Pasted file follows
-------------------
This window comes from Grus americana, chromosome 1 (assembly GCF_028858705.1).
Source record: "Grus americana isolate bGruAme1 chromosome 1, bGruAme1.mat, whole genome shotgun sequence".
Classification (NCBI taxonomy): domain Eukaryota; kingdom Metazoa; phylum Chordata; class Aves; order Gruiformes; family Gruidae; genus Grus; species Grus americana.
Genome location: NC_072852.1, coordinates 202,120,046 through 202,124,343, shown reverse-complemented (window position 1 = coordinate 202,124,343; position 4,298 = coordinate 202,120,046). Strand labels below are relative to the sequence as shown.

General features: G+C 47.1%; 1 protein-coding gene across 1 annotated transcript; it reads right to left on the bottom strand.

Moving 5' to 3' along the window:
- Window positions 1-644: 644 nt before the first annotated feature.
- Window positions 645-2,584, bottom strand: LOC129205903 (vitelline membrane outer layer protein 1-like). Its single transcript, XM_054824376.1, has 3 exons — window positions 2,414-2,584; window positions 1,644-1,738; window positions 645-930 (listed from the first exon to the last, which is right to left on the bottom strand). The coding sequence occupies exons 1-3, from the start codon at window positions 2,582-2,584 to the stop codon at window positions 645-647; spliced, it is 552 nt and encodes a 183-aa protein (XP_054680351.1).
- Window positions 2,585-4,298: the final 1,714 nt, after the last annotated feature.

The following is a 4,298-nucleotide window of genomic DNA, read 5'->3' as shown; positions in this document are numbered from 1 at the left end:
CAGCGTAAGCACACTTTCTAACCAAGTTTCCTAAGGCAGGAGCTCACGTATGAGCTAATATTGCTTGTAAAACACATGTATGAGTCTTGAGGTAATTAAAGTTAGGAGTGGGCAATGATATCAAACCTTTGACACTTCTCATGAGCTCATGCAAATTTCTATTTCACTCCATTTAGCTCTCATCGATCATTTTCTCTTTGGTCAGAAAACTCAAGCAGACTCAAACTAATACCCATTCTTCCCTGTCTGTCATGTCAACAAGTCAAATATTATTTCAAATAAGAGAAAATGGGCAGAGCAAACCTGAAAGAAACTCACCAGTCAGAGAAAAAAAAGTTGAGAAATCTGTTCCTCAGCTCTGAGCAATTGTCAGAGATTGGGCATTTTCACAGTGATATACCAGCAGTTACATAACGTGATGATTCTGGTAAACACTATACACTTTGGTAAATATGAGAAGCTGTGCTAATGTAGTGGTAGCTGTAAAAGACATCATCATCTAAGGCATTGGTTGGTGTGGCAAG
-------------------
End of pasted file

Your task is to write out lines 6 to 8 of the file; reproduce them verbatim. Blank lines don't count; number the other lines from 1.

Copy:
Moving 5' to 3' along the window:
- Window positions 1-644: 644 nt before the first annotated feature.
- Window positions 645-2,584, bottom strand: LOC129205903 (vitelline membrane outer layer protein 1-like). Its single transcript, XM_054824376.1, has 3 exons — window positions 2,414-2,584; window positions 1,644-1,738; window positions 645-930 (listed from the first exon to the last, which is right to left on the bottom strand). The coding sequence occupies exons 1-3, from the start codon at window positions 2,582-2,584 to the stop codon at window positions 645-647; spliced, it is 552 nt and encodes a 183-aa protein (XP_054680351.1).